Teens And Technology

I am constantly amazed by how easily kids can handle today's digital technology. They seem to have an intuitive grasp of how everything works, as well as how to find their way around the web.

Tweens looking at cell phone

Even my 10-year-old daughter and her friends can pick up an unfamiliar cell phone or digital camera and in seconds be taking pictures and shooting video. Give them an iPhone and, if you're not careful with your passwords, you will soon find yourself the proud owner of the latest Miley Cyrus video or that must-have app that's the talk of the school playground!

 

ANOTHER SEXTING CASE

I was reminded of this when I read about another sexting story, this time out of Pennsylvania. A teenage boy is facing child pornography charges after sharing nude pictures and videos with classmates via his cell phone.

 

I am not a big believer in treating these cases as child pornography. Surely child pornography laws are there to protect children from the malicious or salacious intent of adults.

 

With sexting, we are mostly talking about teen girls sending flirtatious pictures to hormone-crazed wannabe boyfriends. Stupid, yes, reckless, certainly… but criminal behavior resulting in a lifelong classification as a sex-offender? I don't think so.

 

GROWING UP WITH THE INTERNET

The real problem here is that the digital revolution has unleashed a wave of camera-equipped, web-enabled gadgets on a generation that isn't emotionally ready for them. Photo-sharing technology and the Internet mean that there is no longer any margin for error when it comes to the usual pranks associated with adolescence.

 

Can most parents honestly say that if cell phone cameras were available during their teen years that they themselves wouldn't have been tempted to do a little experimenting? Kids are still doing the same crazy stuff that we all did growing up –- except now cell phones and web cams are there to record it every step of the way.

 

SMARTPHONES ARE FOR SMART PEOPLE

They may be a lot more tech-savvy than we were at that age, but that doesn't mean they're any less impulsive or foolish. And bad judgment with a cell phone can have long-lasting consequences.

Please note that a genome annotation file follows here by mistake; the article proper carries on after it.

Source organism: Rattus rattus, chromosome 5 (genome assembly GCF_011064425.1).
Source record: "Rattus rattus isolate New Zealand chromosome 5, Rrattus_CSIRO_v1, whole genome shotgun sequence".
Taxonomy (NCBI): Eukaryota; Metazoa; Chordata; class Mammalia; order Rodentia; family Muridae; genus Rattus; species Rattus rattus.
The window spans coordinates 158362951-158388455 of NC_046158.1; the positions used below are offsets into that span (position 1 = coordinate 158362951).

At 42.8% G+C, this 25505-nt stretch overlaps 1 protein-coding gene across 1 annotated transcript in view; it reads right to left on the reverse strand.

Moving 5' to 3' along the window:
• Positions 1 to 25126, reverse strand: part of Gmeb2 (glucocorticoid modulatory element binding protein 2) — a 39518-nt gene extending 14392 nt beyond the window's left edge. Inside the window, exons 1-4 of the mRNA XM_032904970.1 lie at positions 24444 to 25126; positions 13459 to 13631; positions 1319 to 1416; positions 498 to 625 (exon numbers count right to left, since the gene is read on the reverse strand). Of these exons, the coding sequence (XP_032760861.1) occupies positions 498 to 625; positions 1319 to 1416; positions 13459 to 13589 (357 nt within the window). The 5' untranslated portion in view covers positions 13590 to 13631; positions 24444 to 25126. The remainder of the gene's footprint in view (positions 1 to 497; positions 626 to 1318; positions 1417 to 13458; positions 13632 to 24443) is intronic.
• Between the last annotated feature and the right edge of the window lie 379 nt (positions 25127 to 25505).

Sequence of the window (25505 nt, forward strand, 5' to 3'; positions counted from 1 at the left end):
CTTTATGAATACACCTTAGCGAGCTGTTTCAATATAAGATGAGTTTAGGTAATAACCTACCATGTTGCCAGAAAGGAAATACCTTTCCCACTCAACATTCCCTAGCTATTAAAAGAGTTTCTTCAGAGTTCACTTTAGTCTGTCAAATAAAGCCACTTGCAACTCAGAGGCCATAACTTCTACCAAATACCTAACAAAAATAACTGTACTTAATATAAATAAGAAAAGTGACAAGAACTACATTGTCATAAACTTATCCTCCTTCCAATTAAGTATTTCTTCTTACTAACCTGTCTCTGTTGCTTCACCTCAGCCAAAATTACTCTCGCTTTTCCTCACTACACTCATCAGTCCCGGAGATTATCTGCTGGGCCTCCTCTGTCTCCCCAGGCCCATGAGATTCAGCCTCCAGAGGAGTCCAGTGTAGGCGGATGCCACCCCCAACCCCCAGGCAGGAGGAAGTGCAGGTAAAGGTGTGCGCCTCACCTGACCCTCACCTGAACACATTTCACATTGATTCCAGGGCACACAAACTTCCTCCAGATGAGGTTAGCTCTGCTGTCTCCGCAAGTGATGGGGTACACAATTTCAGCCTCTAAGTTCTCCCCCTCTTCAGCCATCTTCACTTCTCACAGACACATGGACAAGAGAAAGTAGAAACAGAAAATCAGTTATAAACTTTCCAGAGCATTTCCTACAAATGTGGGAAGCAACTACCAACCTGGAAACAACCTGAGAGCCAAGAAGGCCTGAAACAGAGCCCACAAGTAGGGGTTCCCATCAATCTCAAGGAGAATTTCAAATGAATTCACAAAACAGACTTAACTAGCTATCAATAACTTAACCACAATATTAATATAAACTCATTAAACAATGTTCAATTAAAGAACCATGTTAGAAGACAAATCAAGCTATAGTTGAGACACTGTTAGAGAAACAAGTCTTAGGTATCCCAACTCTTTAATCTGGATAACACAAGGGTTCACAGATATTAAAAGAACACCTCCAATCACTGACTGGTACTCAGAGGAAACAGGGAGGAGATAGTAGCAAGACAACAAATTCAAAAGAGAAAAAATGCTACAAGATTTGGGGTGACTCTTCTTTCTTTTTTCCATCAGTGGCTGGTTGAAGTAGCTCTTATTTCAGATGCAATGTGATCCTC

So before you equip your child with the tools to broadcast themselves –- or others -- to the entire world, ask yourself whether he or she is ready for such a responsibility.

 

It's no longer a question of whether our children are old enough to own certain digital gadgets; it's whether they are mature enough.

 

MORE ON TECH FOR KIDS

Is sexting more common than we think?
Tech gadgets: How young is too young?
Parental controls for cell phones

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Comments

Comments on "Tech-savvy or teen foolish?"

Priscilla Ramos June 10, 2013 | 9:21 AM

ting is a common problem in many young adults. Like the article states, I do not think that it is something that should be investigated by the authorities unless it poses a threat or dangers to others.

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Katrina May 21, 2012 | 12:50 PM

I tell my kids that every email they write, every text and picture they send, every blog and social media account they ever have, and every online profile they create will be stored forever in a server somewhere. Therefore, anything regrettable that they post or send can potentially come back to haunt them at a later date. I tell my kids that electronic proof of past indiscretions will carry greater weight in the future as society relies more heavily on technology with each passing year. I think I got through to my kids by saying this, because so far none of them have been accused of online bullying or ting.

Jennifer May 21, 2012 | 12:26 PM

As the Internet grows and evolves, I think we are all starting to take online accountability more seriously. When the web was in its infancy, I think many of us would write and publish silly things thinking that it wouldn't follow us. But as the internet becomes increasingly intertwined with our professional and social lives, the need to treat the web like a public space is taking on more importantance. Teens more than anybody need to be reminded that what they write and post online has real-world consequences.

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